Paul Doumer

Portrait of Paul   Doumer

Joseph Athanase Doumer, known as Paul Doumer (22 March 1857, Aurillac, France – 7 May 1932, Hotel Salomon de Rotschild, Paris), was Governor-General of French Indochina from 13 Feb 1897 to 14 April 1902, and President of France from June 1931 until his assassination in May 1932 at a book fair where authors André Maurois and Claude Farrere were in attendance.

Paul Doumer in 1898 (in Indochine Moderne by Percheron & Teston, 1932)

He had eight children with Celine Blanche Richel, four of them, boys, killed during World War I. From the daughters, Helene Blanche Doumer (1880-1968) gained unexpected notoriety when a short film of her and her mother, in white dresses, throwing coins at Vietnamese kids in Haiphong in the 1900s, resurfaced on Internet in 2022. Online commentators misidentified Celine Richel-Doumer, claiming that she was Queen Elizabeth of England.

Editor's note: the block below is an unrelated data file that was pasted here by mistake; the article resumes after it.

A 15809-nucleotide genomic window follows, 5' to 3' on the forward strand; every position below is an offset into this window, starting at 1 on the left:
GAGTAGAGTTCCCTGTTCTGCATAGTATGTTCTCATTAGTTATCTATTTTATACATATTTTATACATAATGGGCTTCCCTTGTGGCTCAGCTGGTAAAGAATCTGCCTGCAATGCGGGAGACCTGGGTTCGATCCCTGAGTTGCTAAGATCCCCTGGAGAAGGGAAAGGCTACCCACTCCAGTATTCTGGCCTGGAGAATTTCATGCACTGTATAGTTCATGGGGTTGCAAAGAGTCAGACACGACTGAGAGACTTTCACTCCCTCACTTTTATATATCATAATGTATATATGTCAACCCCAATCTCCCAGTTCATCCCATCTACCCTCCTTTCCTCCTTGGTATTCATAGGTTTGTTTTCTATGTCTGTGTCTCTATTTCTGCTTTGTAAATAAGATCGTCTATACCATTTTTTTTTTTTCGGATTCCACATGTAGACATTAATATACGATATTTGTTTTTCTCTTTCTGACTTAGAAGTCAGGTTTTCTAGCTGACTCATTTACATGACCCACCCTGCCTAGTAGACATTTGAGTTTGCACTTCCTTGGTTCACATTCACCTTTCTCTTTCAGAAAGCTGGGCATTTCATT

This was in fact a "Lumière Actualité" production called Indochine: Enfants annamites ramassant des sépèques devant la Pagode des dames (1903), a short wrongly interpreted as throwing rice to poor Vietnamese people, sapek being small tin coins used in French Indochina. In their study "Memory and History: Early Film, Colonialism and the French Civilising Mission in Indochina", (in Early Film and Colonialism in French Indochina, pp 223-236, 2008), Barbara Creed and Jeanette Hoorn did not identify the two women in white.

Paul Doumer also adopted a young Vietnamese  woman, Hoàng Thị Thế (1901-1988), who had been previously adopted by Albert Sarraut (1872-1962) after her mother, Đặng Thị Nho (or Ba Cẩn), the third wife of Hoàng Hoa Thám (1858-1913), the leader of the Yên Thế peasant insurrection, who held out against French domination in northern Việt Nam for 29 years, was arrested by French colonial troops and sent in exile in Guyana in 1913. Sarraut sent her to France, changed her name to Marie Beatrice Destham, and later presented her as a Vietnamese princess. In the 1930s, she acted in several French movies, then went back to Bac Ninh, and later lived in Hanoi. Her extraordinary story has been recounted in a book published in Vietnam.

Paul Doumer's  major book, L'Indochine francaise (Souvenirs) (1905) has been translated into Vietnamese by Nguyen Xuan Khanh.